2) There’s that thing Jesus said when the Pharisees were trying to get him to hush the praise of his followers: “…if they keep quiet, the stones will cry out.” I’m not making a direct connection here between your pondering and this bit of hyperbole, but I like the idea that if, for example, the church isn’t solving the global poverty issue, God perhaps enables/encourages people and organisations such as the UN to tackle HIV Aids in Africa, etc…

      3) We embrace mystery in our certainty (eg, The Resurrection), why not embrace mystery in what is uncertain (eg, the Holy Spirit encouraging the establishment of the kingdom of God in ways that might surprise us: those not signed up to the Christian faith).

      So just on these quick few ponderings, I would say “yes” to your question. Some people would say “no”, or “maybe”. What do you think?

      • Jeannie Cochrane

        Thanks Mike. I particularly resonate with the “…if they keep quiet the stones will cry out” reference. It inspires me to keep an ear out for talking stones!

  • DrDon

    Mike – your comment “But none of them did. We ended up having a good conversation but I was left unsatisfied with the responses from my church friends who struggled to communicate well that which is one of the most significant concepts for Christians.” resonates with me. I could add to that the same conclusion about many sermons – leaving unsatisfied because the preacher struggled to communicate truth with authority.

    I must admit to increasingly asking myself what is the point of a good ‘conversation’ when we should be learning how to answer questions like “What is the Kingdom of God”. It certainly isn’t remembering what someone else has said, because that doesn’t build our faith. We need to be assured that our replies are based on the truth in the Bible, and be able to shape the answer to any given situation. Isn’t that what Jesus did.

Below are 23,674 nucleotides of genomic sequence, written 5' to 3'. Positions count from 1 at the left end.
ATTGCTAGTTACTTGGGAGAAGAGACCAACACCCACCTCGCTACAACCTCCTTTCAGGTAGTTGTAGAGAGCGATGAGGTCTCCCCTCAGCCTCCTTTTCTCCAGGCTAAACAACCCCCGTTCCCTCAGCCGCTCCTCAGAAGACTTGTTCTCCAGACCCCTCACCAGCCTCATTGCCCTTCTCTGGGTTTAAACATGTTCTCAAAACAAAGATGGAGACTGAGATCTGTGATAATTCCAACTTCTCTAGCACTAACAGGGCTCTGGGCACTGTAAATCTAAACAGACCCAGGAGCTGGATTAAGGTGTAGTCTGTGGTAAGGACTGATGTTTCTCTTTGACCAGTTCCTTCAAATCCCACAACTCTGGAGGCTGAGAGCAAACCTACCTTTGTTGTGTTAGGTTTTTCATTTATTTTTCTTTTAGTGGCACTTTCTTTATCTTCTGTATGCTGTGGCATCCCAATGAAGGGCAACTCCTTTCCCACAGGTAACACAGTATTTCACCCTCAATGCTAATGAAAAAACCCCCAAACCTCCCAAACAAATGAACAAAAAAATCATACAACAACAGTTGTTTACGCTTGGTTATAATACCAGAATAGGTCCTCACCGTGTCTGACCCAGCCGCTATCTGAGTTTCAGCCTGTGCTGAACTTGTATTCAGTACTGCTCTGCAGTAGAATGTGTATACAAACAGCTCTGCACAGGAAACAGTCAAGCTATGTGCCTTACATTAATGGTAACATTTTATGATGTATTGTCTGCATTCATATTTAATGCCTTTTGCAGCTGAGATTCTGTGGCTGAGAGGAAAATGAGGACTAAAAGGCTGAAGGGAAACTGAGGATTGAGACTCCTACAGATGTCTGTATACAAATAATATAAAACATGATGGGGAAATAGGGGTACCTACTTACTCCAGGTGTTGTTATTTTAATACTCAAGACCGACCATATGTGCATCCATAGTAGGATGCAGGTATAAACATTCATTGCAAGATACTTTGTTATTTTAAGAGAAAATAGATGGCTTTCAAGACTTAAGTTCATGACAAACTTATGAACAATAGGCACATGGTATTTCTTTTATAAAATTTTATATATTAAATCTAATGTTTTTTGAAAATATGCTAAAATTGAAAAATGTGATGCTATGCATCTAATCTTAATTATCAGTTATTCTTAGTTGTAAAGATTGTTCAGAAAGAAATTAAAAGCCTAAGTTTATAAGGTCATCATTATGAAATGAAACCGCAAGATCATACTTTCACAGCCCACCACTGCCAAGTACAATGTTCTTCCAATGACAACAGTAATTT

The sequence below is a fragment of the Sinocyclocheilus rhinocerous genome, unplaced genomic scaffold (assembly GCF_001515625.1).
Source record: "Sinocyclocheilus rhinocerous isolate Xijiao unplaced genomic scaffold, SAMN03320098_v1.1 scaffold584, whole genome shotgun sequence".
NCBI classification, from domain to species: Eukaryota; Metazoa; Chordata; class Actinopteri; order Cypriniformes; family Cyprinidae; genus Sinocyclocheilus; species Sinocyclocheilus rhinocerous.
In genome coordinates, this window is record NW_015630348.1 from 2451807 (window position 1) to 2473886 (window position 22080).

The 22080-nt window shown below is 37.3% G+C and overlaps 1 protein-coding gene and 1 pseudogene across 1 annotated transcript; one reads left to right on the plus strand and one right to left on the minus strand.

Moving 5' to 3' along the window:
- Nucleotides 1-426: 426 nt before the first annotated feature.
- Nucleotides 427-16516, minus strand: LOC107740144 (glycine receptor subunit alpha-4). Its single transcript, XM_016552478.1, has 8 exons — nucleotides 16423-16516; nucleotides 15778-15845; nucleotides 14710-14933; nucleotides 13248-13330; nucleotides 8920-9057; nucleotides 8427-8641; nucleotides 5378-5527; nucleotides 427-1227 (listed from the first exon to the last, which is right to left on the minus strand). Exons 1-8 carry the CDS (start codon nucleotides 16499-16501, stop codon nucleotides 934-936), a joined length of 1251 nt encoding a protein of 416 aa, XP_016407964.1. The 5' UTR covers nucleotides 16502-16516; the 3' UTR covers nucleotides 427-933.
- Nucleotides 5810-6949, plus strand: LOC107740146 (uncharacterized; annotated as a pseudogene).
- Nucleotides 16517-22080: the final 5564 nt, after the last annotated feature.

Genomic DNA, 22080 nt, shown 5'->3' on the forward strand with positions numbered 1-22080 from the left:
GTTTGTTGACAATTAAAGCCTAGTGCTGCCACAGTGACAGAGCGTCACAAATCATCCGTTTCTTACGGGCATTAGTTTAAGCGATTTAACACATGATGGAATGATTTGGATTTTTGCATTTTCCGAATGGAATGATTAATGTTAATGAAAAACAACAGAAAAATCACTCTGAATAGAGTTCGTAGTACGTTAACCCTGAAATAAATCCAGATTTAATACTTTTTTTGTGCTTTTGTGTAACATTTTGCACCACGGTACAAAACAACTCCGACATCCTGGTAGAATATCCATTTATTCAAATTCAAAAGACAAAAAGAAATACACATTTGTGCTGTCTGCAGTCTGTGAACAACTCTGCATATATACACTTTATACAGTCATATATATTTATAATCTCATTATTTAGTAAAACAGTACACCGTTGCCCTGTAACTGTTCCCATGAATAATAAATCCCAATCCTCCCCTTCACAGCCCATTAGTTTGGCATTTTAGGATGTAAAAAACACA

To develop authority from the scriptures we must learn to study and meditate in the scriptures. I often wonder why God put only one example in the Bible from the life of Jesus’ development years – the time he was at the temple interacting didactically with the teachers of the Law. There he was asking and answering questions (why questions???). I also say ‘good on the teachers for making themselves available to people’ – that is a sign of a true teacher.

    Imagine if we were taught to observe Christ’s commands by helping us learn to search Scripture for ourselves? For example, using free software available for PCs or laptops, or for Android smartphones or tablets (and probably for Apple devices), one can quickly search the Gospels for “Kingdom of God” and find approx. 50 verses. Even a quick review of the content of those verses will give an insight to the answer to your suggested question.

    What if at the end of every sermon we were given time to search Scripture to check up on what the preacher said – just like the Bereans (Acts17:11) – and then given time to ask questions – just like Jesus did and just like the disciples who asked questions of Jesus? Would we still have difficulty in clearly describing what Jesus meant by the kingdom of God (and other topics of equal importance)?